TW: Sexual Assault on College Campuses

We are currently living in an era where online activism and awareness is at its peak. With same sex marraige being legalised and the #MeToo movement trending platform-wide in Ireland, it is easy to presume that our nation has left behind its restrictive thinking and is on the right track towards becoming a non judgemental and open minded society. Unfortunately this is not the case. 

 

Sexual assault awareness month takes place every April, bringing with it important, yet difficult conversations that we as a society need to confront. Despite the advancements we as a country have made in recent years the statistics for sexual assault are still at an alarmingly high percentage, signifying that we have more work to do. 

 

According to a survey conducted by RTÉ, just over half of first year college students in Ireland reported experiencing sexual harassment since beginning college, with the statistic rising to 62% for second year students and 66% for third year students.

 

College students are particularly at risk of experiencing sexual assault. For many students, college is their first time away from home and is an opportunity to make new friends. In attempts to meet new people, students may become too trusting in mixing and attending house parties of people they don't know too well. Unfortunately this trust can be betrayed.

 

Sexual assault takes place in many different forms. Harder drugs have in recent years become more common in Irish youth, which can be used to medicate an unknown party-goer without their consent. This tactic is used to force victims into engaging in sexual activities, and often leaves the victim with a muddled memory the following day. Peer pressure is also a huge issue in college with drinking, drug use and engaging in sexual activities.

 

Those who live in on campus accommodation are targeted, with them being seen as most vulnerable. This is because in the dorms or apartments, there may not be anyone waiting up or expecting said person to be home at a particular time.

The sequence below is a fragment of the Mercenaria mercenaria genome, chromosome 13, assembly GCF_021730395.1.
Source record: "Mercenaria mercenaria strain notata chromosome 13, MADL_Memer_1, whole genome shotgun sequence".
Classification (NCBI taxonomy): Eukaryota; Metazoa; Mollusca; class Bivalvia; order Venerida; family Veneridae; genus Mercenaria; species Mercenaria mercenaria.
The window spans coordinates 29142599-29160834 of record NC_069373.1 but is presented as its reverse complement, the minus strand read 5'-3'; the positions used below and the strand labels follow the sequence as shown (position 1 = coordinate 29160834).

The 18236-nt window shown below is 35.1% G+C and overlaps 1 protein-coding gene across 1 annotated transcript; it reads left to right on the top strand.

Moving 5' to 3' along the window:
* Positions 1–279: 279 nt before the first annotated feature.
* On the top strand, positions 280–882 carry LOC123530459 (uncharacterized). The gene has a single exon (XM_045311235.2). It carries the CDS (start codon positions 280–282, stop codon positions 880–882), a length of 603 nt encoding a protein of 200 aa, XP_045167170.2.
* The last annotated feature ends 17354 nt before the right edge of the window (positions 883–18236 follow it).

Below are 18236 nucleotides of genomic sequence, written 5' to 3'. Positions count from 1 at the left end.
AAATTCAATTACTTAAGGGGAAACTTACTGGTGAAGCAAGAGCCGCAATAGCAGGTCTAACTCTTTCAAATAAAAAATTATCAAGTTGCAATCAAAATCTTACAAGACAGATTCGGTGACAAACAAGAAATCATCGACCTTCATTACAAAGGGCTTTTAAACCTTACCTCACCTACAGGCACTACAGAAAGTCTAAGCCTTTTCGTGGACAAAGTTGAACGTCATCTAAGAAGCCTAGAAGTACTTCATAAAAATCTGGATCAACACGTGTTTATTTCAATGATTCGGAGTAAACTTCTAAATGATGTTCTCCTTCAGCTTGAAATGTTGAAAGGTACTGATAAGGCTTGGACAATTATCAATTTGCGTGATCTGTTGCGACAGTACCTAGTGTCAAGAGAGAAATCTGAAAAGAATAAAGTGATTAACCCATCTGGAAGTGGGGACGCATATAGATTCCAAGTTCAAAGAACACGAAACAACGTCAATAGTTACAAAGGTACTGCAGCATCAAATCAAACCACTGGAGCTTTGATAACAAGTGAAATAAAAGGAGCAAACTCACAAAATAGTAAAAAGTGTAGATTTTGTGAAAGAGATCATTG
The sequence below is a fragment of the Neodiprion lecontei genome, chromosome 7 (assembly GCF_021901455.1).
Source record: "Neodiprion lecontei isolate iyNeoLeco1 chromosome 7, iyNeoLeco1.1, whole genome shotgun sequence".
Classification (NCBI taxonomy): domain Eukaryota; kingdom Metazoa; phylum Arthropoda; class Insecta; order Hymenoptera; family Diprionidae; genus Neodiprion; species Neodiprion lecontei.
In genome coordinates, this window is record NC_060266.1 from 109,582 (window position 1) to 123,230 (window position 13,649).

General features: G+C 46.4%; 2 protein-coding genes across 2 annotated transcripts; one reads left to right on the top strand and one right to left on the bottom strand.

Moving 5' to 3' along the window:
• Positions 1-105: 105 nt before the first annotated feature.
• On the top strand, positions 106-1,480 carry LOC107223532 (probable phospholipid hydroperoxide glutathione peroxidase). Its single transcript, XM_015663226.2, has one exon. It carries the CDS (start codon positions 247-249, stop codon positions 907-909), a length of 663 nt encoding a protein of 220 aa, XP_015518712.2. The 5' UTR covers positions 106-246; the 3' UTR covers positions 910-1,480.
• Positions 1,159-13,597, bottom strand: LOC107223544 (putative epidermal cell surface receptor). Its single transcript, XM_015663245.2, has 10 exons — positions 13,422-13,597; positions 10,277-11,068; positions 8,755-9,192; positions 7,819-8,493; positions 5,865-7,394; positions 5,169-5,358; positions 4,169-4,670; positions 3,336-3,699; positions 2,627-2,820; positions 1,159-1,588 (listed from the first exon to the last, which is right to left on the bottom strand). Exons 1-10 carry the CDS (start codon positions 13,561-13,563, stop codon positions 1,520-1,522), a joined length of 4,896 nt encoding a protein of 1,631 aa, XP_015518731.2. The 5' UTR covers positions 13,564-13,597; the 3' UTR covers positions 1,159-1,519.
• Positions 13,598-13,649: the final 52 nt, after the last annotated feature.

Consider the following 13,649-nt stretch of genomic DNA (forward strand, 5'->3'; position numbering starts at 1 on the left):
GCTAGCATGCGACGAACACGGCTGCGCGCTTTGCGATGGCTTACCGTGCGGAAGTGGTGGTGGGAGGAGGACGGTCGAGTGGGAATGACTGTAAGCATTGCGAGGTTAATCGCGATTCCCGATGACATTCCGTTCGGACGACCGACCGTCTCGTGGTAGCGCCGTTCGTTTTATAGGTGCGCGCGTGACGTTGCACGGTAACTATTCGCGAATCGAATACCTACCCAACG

Social media and technology play a considerable role in sexual assault crimes in Ireland. This can be through videoing or photographing an individual in a private setting without their consent, unsolicited sexting, the distribution of intimate photography and many more breaches of privacy. 

 

Victims of sexual assault are quite often assumed to be female. Countless articles online solely use the pronouns ‘she/her’, creating the idea that females are the only people who can experience sexual assault. This exclusive coverage may discourage non-female victims to report their assault. However, in the Irish Sexual Experiences Survey 2020, It was found that non-binary students are the most affected group facing sexual harrasment in college. 

 

It can be especially difficult for male victims to come forward and report sexual assault in todays society. Men are faced with negative stigmas in relation to being a victim of sexual assault due to the ideals often reinforced by society and cinema. Men have, since the beginning of cinematography, been portrayed as these tough warriors who show no signs of weakness or vulnerability. Because of this, men are conditioned to believe that venturing outside of that ‘tough warrior’ narrative tampers with their male identity. 

 

As mentioned previously, the media plays a huge role in sexual assault crimes. Not only does the media create crimes but it can also discourage victims to come forward and share their story. Posts, statuses and articles are constantly shared online about victims prosecuting or raising awareness on sexual assault. The comment sections are often met with trolls and victim-blamers. 

 

In 2018 the Belfast rape trial had the country divided in opinion. This womans story of her sexual assault was now up for debate and discussion by complete strangers. These types of events completely discourage victims from coming forward, fearing that they will have to revisit the traumatic memories, not be believed and be put on a pedestal to be judged by the country. 

 

College communities and society in general need to ensure that proper education regarding consent is always implemented. Students need to be protected by proper legislation and need to be educated about these laws.  Solidarity and compassion should always be offered in communities to ensure that victims feel comfortable to confide in others and can be given support in reportting any instances of sexual assault and harrasment.